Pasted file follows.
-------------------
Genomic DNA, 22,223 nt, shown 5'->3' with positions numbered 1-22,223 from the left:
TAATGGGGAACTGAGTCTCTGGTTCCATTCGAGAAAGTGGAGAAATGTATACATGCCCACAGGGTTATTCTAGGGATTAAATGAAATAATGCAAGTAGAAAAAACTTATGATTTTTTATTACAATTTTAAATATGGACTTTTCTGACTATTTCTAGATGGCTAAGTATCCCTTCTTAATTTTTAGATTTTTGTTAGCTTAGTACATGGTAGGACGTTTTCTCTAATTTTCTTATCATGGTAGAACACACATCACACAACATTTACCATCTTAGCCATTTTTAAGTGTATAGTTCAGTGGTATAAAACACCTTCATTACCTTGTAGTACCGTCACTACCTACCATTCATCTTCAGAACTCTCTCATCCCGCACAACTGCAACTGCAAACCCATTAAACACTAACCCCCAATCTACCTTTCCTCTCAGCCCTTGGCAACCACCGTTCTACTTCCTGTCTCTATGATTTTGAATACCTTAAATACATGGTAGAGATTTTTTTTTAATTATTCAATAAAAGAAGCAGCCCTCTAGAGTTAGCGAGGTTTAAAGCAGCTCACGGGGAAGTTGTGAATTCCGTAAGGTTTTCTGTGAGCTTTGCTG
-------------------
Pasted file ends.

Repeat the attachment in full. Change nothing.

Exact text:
Genomic DNA, 22,223 nt, shown 5'->3' with positions numbered 1-22,223 from the left:
TAATGGGGAACTGAGTCTCTGGTTCCATTCGAGAAAGTGGAGAAATGTATACATGCCCACAGGGTTATTCTAGGGATTAAATGAAATAATGCAAGTAGAAAAAACTTATGATTTTTTATTACAATTTTAAATATGGACTTTTCTGACTATTTCTAGATGGCTAAGTATCCCTTCTTAATTTTTAGATTTTTGTTAGCTTAGTACATGGTAGGACGTTTTCTCTAATTTTCTTATCATGGTAGAACACACATCACACAACATTTACCATCTTAGCCATTTTTAAGTGTATAGTTCAGTGGTATAAAACACCTTCATTACCTTGTAGTACCGTCACTACCTACCATTCATCTTCAGAACTCTCTCATCCCGCACAACTGCAACTGCAAACCCATTAAACACTAACCCCCAATCTACCTTTCCTCTCAGCCCTTGGCAACCACCGTTCTACTTCCTGTCTCTATGATTTTGAATACCTTAAATACATGGTAGAGATTTTTTTTTAATTATTCAATAAAAGAAGCAGCCCTCTAGAGTTAGCGAGGTTTAAAGCAGCTCACGGGGAAGTTGTGAATTCCGTAAGGTTTTCTGTGAGCTTTGCTG